Remember that old joke that has its punchline as “I’m from the government and I’m here to help you?” What makes this funny is the recipient’s well-reasoned doubt that he truly needs whatever it is the government has to offer. Sometimes, as a foreign missionary, I think that you could easily replace “government” with “church” or “mission” with the same result. People may indeed want help, but it’s not necessarily along the lines the giver is willing and able to do.
Here in Niger, Westerners are clearly associated with great wealth. What’s worse, though, is the common assumption among the people that we’re getting paid a lot of money to live and work in the world’s poorest country. Sadly, when speaking of United Nations and international non-government organizations, that is indeed the case. In Niger, most foreign organizations pay a 25% hardship bonus above base salary for living in “primitive” Niger, as everything Western costs more to buy in the country. At the end of the day, we’re all considered financial mercenaries of a sort. Yes, the Westerners want to make a difference, it seems—but only if we’re well-paid to do so.
I recently attended the opening of an obstetrics fistula repair hospital in which the visiting American surgeon addressed the crowd and said (along the lines of), “I have been richly blessed by these female patients”. His Nigerien interpreter (roughly) rendered his words into French as “Ces patientes m’ont biens enrichis “ or in translation, “These female patients have made me rich”. The interpreter was simply sharing his understanding of Western charity in the developing world. The only real reason anyone would come to these places is to earn a lot of money, right?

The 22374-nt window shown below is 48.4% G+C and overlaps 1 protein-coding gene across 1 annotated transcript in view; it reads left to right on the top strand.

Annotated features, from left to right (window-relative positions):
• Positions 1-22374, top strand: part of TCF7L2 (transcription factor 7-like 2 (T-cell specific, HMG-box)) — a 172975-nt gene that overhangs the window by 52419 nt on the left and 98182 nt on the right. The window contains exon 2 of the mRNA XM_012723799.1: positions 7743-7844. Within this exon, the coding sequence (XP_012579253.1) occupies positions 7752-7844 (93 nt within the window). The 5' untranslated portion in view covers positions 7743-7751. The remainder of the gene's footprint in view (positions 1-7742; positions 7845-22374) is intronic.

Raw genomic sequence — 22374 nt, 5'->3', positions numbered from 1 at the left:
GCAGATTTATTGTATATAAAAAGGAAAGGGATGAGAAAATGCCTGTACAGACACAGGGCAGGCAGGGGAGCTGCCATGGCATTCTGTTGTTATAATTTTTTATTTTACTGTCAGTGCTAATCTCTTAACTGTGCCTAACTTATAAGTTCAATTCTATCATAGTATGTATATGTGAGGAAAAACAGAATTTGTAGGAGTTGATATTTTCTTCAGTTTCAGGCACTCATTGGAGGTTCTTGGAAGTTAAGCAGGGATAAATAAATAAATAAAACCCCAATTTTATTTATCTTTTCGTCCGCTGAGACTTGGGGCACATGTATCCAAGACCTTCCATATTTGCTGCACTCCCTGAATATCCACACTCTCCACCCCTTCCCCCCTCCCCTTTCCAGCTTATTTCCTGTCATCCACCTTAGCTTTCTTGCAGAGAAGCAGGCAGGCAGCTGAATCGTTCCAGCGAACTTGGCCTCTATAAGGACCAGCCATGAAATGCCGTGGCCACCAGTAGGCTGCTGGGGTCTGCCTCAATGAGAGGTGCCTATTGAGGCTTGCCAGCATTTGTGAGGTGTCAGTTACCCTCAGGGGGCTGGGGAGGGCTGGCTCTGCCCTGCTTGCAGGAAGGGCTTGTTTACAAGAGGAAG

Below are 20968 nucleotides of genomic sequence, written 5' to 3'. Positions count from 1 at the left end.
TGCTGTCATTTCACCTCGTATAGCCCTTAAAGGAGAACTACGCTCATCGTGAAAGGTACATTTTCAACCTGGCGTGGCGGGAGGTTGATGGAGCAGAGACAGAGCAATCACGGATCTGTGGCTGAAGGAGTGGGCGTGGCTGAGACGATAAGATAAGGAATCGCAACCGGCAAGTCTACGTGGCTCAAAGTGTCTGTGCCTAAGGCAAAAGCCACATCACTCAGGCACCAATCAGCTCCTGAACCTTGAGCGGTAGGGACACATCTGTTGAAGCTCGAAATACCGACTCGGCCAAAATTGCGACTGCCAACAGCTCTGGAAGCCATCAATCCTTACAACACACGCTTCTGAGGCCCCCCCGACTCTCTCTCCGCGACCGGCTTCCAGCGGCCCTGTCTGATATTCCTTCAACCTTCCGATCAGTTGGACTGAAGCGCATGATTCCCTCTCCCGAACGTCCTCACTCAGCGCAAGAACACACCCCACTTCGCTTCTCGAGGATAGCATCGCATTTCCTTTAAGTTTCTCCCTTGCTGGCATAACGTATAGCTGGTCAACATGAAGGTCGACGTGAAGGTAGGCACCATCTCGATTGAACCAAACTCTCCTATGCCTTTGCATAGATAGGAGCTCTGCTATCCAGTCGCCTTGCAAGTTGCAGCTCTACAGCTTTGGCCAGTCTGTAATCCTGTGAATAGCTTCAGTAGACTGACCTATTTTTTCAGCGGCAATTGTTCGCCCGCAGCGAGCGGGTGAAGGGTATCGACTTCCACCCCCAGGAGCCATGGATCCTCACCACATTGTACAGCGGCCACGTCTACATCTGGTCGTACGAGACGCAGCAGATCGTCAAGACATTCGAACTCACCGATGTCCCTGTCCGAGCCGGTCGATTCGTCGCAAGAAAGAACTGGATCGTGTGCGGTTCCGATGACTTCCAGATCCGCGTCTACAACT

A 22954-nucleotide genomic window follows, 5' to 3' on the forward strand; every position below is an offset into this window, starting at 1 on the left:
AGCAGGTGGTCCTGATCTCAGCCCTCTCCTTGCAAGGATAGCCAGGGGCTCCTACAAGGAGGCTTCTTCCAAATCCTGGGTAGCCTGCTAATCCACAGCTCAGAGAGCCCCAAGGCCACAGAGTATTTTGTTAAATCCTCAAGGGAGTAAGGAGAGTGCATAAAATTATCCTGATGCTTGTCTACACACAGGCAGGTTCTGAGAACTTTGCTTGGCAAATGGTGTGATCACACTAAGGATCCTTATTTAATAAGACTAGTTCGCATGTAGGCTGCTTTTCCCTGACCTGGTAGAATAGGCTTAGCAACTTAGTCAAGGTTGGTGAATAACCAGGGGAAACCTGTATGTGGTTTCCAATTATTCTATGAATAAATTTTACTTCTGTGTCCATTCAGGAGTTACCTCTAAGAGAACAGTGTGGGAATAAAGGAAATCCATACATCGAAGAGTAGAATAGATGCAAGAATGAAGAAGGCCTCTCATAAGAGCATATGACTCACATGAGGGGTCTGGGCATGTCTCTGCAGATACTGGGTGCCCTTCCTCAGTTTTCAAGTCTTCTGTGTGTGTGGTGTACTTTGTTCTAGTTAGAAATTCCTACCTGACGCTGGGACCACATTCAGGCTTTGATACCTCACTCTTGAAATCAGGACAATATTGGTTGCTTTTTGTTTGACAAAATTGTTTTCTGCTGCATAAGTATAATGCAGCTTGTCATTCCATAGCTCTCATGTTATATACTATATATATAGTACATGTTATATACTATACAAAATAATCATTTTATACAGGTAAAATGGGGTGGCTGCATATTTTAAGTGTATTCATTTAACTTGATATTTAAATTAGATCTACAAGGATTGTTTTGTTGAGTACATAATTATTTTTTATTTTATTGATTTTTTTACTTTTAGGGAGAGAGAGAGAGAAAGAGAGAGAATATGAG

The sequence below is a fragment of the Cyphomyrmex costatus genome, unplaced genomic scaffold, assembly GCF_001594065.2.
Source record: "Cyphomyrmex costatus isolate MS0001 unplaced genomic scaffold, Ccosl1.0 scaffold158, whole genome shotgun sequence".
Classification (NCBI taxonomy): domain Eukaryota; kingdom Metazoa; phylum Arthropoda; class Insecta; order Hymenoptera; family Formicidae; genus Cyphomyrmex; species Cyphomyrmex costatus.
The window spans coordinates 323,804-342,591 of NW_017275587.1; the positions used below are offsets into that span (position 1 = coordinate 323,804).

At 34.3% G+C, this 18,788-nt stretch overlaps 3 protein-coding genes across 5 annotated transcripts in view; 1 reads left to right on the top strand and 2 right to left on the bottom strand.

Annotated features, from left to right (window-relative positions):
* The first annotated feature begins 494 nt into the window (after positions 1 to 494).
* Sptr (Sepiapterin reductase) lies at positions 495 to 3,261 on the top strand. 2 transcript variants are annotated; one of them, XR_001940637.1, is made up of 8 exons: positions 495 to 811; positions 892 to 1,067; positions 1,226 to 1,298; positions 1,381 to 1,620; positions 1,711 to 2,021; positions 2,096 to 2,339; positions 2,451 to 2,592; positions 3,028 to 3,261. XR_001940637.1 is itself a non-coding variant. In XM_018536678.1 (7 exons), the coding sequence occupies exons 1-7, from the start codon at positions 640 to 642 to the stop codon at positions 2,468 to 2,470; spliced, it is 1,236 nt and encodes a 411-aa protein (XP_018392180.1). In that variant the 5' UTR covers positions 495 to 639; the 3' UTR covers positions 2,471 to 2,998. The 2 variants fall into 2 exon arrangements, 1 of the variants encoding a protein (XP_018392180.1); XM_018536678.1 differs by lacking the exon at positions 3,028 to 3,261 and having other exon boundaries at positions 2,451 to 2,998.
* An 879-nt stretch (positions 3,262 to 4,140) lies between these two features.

The Nigeriens generally lump missionaries into the same category as diplomats, UN staff and aid workers (and sometimes spies!). This means that many people believe, like the leprechaun at the end of the rainbow, we possess a pot of gold. We’re obviously here in Niger to distribute resources to poor people—since Islam teaches one earns Godly merit in this fashion--- “so what do you got for me?” underlies so many of our conversations. If we missionaries respond, “I have Biblical knowledge, vocational training, health and sanitation techniques, etc, to share with you”, I think the average person thinks we’re holding out on them. Somewhere, we’ve got the hard goods to hand out—as that’s what we foreigners do.
I’ve discovered the pervasive perverseness of this mindset. While promoting local technologies like pressed clay bricks for construction at the Bible School, I learned that some Nigerien Christians figured that I actually had the money to build in cement block, but I was using this “cheaper” method to pocket the difference! It reminded me of the accusation against 19th century missionaries in Hawaii, “they came out to do good, but instead did very well.” * Still, everyone here knows someone working for a church or a non-profit who finds ways to manipulate project funds for personal benefit, so what can one expect?
There are many approaches one can take to deal with these realities on the mission field, but I’m not sure if there’s a way to make them totally disappear. Some days you just shrug your shoulders, some days you try to explain the facts to whoever will listen and on other days you wonder why you are even dealing with these false claims, when you just want to obediently serve God in missions. But like the response to the government worker in the old joke, one must recognize that there are many people who don’t want the kind of help we missionaries left our homes to provide. May God direct us to those who do!
*This is unfair, as it was usually the missionaries’ children that became wealthy land speculators and traders on the Hawaiian islands.